I’m new to motion profiling, but would love if our robot is able to do it this year. Could someone enlighten me on whether it is possible (and if so, how) to use these generated trajectories with a Talon SRX in motion profiling mode?

EDIT: Ignore this, I missed the post right above mine. I’ll see what I can do with the code they provided. Thanks!


#50

I would like to ask a few questions about this really cool motion profiling program. I am comply new to motion profiling. In this program you reference the wheel base. I am confused as to what you are measuring. Is it the width of the wheel? Also when you plan your trajectory what units are the points in? I think I understand that the trajectory produced is on a graph where they y-axis is velocity and the x-axis is the time. One last question. In the wiki it shows setting a PIDVA for each side of the robot. How precise do those values need to be and how do do you find them?

Thanks for the help,
Tomy


#51

Did you try searching on the internet


#52

Wow I feel stupid. I should have thought of that in the first place. Didn’t think it was that simple. I still have some unanswered questions though. Also what is the units the wheel base is measured in when using this program?


#53

*pathfinder_java.c:

wheelbase_width: The width between individual sides of the wheelbase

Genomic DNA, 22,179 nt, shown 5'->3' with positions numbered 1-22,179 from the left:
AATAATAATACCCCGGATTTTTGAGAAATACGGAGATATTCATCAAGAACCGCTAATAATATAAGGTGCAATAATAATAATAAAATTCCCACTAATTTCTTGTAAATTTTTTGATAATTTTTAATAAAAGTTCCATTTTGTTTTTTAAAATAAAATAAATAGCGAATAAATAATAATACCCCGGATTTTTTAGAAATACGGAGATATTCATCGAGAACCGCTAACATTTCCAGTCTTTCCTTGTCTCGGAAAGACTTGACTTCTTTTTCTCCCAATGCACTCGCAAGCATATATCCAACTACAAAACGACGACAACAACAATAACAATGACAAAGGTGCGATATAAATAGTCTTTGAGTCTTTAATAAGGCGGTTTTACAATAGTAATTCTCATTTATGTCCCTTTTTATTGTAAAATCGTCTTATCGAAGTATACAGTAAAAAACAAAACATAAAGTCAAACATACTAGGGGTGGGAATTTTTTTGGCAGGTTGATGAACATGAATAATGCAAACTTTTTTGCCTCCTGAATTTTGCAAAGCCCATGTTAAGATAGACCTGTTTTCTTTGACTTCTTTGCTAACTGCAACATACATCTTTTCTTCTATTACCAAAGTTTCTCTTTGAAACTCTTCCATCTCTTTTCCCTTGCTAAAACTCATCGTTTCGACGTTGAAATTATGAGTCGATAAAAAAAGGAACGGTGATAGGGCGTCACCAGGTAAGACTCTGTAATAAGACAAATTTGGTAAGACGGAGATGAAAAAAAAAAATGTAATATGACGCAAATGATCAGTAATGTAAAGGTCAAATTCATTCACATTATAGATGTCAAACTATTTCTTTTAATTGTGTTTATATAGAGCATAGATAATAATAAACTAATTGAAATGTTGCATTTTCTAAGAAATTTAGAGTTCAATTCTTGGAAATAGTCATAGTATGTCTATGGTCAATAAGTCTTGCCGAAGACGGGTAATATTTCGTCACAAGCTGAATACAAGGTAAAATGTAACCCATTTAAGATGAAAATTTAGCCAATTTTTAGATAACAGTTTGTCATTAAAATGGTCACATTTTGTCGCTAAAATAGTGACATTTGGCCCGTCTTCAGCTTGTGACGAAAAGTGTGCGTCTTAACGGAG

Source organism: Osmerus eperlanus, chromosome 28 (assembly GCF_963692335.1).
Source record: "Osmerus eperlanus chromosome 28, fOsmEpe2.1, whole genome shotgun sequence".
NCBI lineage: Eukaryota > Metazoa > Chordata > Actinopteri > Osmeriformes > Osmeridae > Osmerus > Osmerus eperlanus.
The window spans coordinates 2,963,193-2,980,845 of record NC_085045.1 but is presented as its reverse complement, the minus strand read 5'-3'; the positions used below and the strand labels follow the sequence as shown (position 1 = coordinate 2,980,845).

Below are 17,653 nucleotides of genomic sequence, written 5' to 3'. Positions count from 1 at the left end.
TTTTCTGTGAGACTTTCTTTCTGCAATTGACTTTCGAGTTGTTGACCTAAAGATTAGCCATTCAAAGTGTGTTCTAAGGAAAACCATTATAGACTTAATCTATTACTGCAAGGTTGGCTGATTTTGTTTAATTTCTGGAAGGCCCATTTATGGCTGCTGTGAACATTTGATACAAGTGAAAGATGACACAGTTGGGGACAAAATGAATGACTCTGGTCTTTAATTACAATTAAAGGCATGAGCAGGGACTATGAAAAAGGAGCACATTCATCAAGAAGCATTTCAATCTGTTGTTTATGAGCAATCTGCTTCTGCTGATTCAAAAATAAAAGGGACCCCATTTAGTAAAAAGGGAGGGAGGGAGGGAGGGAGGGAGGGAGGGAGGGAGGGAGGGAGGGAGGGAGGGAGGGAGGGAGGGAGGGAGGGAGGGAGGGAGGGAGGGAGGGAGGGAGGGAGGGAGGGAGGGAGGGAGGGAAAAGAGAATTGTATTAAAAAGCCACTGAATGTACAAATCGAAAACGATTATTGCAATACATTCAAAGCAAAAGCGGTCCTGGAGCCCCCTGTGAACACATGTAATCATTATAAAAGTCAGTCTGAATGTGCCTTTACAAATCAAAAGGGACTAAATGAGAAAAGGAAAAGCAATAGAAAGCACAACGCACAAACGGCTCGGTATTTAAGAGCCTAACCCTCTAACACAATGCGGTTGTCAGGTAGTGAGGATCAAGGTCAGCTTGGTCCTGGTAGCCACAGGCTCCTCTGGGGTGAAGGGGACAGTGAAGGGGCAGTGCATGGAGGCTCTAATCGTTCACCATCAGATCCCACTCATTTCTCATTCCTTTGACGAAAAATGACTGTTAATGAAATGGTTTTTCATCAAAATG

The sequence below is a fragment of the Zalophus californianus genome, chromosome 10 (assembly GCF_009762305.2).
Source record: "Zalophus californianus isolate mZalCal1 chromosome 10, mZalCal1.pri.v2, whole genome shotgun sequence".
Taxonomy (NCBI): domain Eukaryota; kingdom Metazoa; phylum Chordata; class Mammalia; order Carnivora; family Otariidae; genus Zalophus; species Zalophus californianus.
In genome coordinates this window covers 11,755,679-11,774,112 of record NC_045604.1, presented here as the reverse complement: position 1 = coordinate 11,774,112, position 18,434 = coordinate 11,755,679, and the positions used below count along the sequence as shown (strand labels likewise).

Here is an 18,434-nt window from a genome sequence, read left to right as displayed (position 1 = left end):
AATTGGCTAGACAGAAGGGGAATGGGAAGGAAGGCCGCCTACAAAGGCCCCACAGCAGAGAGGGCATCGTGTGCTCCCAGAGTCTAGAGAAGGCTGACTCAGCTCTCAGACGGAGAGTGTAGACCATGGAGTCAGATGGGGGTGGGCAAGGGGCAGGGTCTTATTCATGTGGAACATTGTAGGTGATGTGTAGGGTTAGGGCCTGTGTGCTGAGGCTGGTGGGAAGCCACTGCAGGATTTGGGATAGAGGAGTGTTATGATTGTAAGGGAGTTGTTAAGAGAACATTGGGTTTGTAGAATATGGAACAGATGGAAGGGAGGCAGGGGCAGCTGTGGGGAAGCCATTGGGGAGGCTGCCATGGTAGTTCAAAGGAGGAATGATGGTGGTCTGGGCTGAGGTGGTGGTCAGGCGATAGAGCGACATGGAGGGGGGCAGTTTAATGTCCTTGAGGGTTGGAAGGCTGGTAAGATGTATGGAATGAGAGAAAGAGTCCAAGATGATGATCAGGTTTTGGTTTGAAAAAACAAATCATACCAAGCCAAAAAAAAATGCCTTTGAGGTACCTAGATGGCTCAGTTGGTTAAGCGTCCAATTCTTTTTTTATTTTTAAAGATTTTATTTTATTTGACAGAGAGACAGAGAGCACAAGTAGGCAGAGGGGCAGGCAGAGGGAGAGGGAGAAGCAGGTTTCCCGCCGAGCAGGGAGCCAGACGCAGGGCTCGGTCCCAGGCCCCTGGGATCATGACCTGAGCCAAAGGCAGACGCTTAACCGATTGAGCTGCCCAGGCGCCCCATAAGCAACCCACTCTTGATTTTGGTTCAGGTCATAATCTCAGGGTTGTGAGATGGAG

This is conventionally called the “trackwidth”.


#54

Units don’t matter at all as long as you are consistent. You need to choose one unit of measurement and use it for everything: Coordinates, wheelbase, velocity (unit/s), acceleration (unit/s^2), and jerk (unit/s^3).

I personally have been creating waypoints in revolutions and converting my wheelbase to revolutions. This makes the output friendly for Talon SRXs by feeding in distances in revolutions and easily converting to revolutions per min for velocities.


#55

Could you explain on how you make these calculation? Are you saying that your waypoints would be how many rotations the wheel needs to make? So for example one waypoint would be:

new Waypoint(5, 0, 0),

So the robot would move 5 wheel rotations. In a PID loop you would set the distance per pulse to how many counts the encoder is per one rotation of the wheel. Is that what you would sent as the wheel base?


#56

There’s a lot of jerking at the beginning and end of the path. Can that be optimized further?

Or would that require reducing your center drop a bit?


#57

You can use whatever unit values you want. Pathfinder on it’s own is unitless, but the units that you pass to it will be consistent throughout. Most commonly used are waypoints in terms of metres, velocities in terms of metres/sec and acceleration in metres/sec/sec. For those across the pond, this also works in feet and inches, or yards, or kilometres, or parsecs or lightyears or anything. As long as you keep your units in the same format, it will generate just fine.

I wouldn’t recommend doing this in wheel rotations, though. I’d generate the trajectory in real units first, and convert it after path generation. This will make it much easier on you when you decide to write the trajectory


#58

Not sure if this is the case here (or if the robot in question is even still driving), but for the sake of discussion, two of the challenges to getting smooth starts and precise stops in robot drivetrains are backlash and stiction.